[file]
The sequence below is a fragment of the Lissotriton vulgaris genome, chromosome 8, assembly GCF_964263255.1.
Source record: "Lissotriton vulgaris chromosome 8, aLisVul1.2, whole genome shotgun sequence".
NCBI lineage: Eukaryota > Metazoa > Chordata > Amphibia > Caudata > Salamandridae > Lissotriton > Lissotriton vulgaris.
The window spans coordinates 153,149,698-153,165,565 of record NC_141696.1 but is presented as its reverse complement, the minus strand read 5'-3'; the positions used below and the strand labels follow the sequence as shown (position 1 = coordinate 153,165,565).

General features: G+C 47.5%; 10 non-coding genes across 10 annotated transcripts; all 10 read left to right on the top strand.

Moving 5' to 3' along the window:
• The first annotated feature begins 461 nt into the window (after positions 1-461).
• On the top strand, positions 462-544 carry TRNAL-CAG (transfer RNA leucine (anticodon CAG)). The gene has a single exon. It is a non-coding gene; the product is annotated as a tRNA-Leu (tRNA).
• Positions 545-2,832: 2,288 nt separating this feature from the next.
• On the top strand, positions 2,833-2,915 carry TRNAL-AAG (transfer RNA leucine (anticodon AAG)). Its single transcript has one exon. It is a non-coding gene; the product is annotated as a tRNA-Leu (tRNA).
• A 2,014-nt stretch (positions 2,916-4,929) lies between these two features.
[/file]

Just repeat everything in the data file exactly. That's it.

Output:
The sequence below is a fragment of the Lissotriton vulgaris genome, chromosome 8, assembly GCF_964263255.1.
Source record: "Lissotriton vulgaris chromosome 8, aLisVul1.2, whole genome shotgun sequence".
NCBI lineage: Eukaryota > Metazoa > Chordata > Amphibia > Caudata > Salamandridae > Lissotriton > Lissotriton vulgaris.
The window spans coordinates 153,149,698-153,165,565 of record NC_141696.1 but is presented as its reverse complement, the minus strand read 5'-3'; the positions used below and the strand labels follow the sequence as shown (position 1 = coordinate 153,165,565).

General features: G+C 47.5%; 10 non-coding genes across 10 annotated transcripts; all 10 read left to right on the top strand.

Moving 5' to 3' along the window:
• The first annotated feature begins 461 nt into the window (after positions 1-461).
• On the top strand, positions 462-544 carry TRNAL-CAG (transfer RNA leucine (anticodon CAG)). The gene has a single exon. It is a non-coding gene; the product is annotated as a tRNA-Leu (tRNA).
• Positions 545-2,832: 2,288 nt separating this feature from the next.
• On the top strand, positions 2,833-2,915 carry TRNAL-AAG (transfer RNA leucine (anticodon AAG)). Its single transcript has one exon. It is a non-coding gene; the product is annotated as a tRNA-Leu (tRNA).
• A 2,014-nt stretch (positions 2,916-4,929) lies between these two features.